Has your smartphone suddenly slowed down, warmed up and the battery drained down for no apparent reason? If so, it may have been hijacked to mine cryptocurrencies. Readwrite.com calls this new type of cyber attack "cryptojacking".

Legitimate cryptocurrency mining operations link thousands of processors together to increase the computing power available to earn/find cryptocurrencies. Mining bitcoin and other cryptocurrencies may be very profitable, but it does require considerable investments and generates huge electricity bills. But hackers have found a cheaper option: surreptitiously exploiting the processors in smartphones.

To lure victims, hackers turn to the digital world's equivalent of the Trojan horse. The popularity of games apps makes them attractive for hackers The hackers generally put out a game that runs the mining in the background which you unknowingly download to play the game.

It's a growing problem too. But for smartphone owners, the mining is at best annoying as it slows down the operation of the phone, and makes it warm to the touch as the processor struggles to unlock cryptocurrency and accomplish other tasks.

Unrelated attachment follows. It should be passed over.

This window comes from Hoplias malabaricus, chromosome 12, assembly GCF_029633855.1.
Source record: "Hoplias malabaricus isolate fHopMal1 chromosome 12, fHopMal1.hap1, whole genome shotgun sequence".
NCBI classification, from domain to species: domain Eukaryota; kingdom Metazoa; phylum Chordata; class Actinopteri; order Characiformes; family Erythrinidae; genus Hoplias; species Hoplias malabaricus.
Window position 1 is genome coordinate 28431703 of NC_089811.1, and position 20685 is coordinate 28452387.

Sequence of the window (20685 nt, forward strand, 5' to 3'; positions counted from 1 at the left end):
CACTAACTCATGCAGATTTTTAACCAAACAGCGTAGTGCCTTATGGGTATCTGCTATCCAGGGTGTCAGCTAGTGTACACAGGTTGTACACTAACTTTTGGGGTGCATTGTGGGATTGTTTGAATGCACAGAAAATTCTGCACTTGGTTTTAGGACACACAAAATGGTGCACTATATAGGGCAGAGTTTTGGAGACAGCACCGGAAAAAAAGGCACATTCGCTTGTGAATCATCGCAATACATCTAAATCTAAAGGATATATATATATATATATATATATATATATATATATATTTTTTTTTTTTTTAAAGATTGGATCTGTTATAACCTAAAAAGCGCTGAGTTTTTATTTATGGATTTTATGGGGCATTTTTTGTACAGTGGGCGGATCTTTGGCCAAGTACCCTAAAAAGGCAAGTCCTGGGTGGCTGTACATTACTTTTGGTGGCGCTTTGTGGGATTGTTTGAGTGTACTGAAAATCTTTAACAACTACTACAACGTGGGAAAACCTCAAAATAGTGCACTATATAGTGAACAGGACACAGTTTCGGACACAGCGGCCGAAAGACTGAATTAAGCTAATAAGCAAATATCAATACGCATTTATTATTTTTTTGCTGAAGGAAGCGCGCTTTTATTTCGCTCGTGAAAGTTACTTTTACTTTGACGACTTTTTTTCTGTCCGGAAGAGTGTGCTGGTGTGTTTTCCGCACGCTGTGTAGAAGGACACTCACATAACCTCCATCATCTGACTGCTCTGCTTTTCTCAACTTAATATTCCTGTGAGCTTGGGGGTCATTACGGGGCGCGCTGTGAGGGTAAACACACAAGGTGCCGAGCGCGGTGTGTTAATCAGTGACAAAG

Security firm ESET says in a Yahoo! article "that on Android devices, the computational load can even lead to 'bloating' of the battery and thus to physical damage to, or destruction of, the device."

You might be safer if you have an iPhone model as cryptojacking affects mostly smartphones running Google's Android operating system. Why are iPhones safer? Well, that is because Apple exercises more control over apps that can be installed on its phones, so hackers have targetted iPhones less.

Here are some steps to take to protect your smartphone. Besides installing an antivirus program, it is important to update your Android phone to the latest version of the operating system available to it. Also, never download an app from a third party website, as you are more at risk for receiving malicious software.

More From KRFO-AM